• 3/4 lbs brussels sprouts, cleaned and quartered
  • 6 oz crimini mushrooms cleaned and quartered
  • 1 large granny smith apple, peeled, cored and cut in 1/2" chunks
  • 1 large shallot, peeled, thinly sliced
  • 1 teaspoon fresh thyme leaves
  • 6 oz broth (fish, chicken or veg)
  • 1 tablespoon butter
  • 1/2 cup wondra flour for dusting (AP works)
  • 1 tablespoon vegetable oil
  • couple of drops lemon juice or cider vinegar
Directions
1. Bring 4qt lightly salted water to boil, add brussels sprouts, blanch 4-5 min. drain and shock with cold water, drain again.
2. In a 12 inch cast iron skilled over medium low heat add vegetable oil, then bacon, stir often and cook bacon to desired crispness, remove with slotted spoon.
3. Pour off 1/2 bacon fat (optional) and increase heat to medium high. season medallions with salt and pepper, dust both sides with flour.
4. Cook medallions for 2 minutes on each side, remove from pan to a dish.
5. Add mushrooms, shallot and thyme cook 3-4 min, stir often
6. Add brussels sprouts and broth, simmer 3-4 minutes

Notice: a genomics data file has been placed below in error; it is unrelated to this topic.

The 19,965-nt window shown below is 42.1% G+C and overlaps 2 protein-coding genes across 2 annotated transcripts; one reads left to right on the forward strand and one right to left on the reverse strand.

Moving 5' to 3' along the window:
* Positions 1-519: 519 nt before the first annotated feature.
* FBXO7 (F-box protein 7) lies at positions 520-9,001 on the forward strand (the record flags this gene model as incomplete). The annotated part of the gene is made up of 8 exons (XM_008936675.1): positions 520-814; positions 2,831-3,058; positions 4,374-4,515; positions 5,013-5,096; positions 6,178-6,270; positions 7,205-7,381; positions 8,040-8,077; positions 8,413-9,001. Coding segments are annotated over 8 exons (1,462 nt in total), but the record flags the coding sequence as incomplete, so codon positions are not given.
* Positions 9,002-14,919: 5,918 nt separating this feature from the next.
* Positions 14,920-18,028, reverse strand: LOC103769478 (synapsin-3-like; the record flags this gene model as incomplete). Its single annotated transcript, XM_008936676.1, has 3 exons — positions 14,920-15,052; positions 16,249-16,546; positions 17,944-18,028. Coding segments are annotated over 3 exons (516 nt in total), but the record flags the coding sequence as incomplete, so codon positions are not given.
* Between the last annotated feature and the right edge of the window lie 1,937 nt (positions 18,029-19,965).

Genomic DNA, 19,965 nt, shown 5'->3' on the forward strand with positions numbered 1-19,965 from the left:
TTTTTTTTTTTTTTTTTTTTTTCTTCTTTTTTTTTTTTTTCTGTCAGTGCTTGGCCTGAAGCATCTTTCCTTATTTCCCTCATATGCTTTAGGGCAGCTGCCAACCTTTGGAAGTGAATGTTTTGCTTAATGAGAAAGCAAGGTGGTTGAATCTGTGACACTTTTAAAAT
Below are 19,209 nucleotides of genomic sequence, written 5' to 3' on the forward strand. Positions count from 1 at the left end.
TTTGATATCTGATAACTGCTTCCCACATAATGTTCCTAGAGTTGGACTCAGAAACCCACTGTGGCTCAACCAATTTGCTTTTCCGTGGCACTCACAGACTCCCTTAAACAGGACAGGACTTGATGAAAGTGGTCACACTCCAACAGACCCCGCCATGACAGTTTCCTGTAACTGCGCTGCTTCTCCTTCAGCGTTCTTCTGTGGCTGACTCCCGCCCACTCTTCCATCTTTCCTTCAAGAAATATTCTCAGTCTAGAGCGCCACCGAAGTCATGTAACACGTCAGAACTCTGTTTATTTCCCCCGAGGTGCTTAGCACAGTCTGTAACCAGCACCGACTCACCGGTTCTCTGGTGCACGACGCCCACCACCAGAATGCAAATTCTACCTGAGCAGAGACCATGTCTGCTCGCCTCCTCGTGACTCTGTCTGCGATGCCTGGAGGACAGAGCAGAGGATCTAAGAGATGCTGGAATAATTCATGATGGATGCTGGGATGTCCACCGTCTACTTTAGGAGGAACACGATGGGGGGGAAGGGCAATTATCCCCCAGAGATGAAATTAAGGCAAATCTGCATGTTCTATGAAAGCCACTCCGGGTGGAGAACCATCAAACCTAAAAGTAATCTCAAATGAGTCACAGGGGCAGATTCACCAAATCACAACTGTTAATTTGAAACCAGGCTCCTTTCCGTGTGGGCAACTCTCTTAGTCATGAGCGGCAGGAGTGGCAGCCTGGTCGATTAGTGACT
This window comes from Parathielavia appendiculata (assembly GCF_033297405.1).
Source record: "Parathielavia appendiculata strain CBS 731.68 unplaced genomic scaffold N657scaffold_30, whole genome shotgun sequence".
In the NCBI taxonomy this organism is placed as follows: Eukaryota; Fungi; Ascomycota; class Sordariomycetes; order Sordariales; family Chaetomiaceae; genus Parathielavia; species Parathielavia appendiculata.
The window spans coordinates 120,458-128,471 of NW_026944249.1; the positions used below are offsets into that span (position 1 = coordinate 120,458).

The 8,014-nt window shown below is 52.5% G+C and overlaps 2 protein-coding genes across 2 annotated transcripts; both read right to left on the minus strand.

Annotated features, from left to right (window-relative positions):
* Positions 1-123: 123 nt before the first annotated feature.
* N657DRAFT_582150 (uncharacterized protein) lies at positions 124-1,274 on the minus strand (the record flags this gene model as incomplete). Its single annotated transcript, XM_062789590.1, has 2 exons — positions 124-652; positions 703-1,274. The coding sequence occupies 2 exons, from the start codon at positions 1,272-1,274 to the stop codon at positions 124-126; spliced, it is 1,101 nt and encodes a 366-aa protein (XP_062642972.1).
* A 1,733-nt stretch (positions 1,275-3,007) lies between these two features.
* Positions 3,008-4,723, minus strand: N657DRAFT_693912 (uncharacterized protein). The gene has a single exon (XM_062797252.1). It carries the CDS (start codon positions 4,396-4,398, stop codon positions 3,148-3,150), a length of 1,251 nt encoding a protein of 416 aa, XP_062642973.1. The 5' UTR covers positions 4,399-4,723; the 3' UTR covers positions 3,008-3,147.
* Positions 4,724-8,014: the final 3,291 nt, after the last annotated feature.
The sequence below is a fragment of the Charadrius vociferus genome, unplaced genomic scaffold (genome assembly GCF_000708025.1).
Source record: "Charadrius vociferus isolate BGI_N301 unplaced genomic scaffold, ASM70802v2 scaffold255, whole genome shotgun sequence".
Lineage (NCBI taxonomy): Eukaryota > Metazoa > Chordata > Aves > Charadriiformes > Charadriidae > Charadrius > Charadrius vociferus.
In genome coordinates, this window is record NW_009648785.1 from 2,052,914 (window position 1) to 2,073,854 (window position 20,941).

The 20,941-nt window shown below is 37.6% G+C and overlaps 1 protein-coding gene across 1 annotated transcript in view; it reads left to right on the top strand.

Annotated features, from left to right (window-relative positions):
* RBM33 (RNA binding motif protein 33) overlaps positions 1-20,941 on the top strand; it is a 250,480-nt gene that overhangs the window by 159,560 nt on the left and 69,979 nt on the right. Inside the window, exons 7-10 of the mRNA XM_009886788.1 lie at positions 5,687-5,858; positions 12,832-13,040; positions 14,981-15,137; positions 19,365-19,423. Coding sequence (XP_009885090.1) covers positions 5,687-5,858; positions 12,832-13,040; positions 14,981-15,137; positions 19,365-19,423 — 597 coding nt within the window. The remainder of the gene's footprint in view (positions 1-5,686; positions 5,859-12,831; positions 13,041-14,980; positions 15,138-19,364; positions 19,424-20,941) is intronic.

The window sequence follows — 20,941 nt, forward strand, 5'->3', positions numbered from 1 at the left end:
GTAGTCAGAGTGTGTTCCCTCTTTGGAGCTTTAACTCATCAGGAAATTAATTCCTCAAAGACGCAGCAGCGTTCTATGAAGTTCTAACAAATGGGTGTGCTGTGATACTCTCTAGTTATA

7. Add apples, bacon, monkfish including juices (make sure fish and apples are in -not on top of ragout) return to simmer 4-5 minutes.
8. Remove from heat swirl in butter and lemon/vinegar.

Enjoy! If you're feeling adventurous, sprinkle dish with chopped toasted walnuts!

 
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We are a small non-profit with big impact. Every dollar goes toward classroom and community education, engagement, and participation as we change our eating habits and the domestic seafood supply chain, one conversation at a time. Your donation helps us grow the community of those who care about where their seafood comes from, the people who harvest it, and protecting the resource we all depend on. One Fish Foundation is a 501(3) non-profit organization, and all donations are tax deductible.

 
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Thanks for joining us as we continue the discussion about why we all need to know where, when, how and by whom our seafood was harvested. We hope to build a community of knowledgeable consumers who individually and collectively are making a difference with each seafood choice they make, and conversation they have.

And as always, we'd love to hear from you! Please contact us!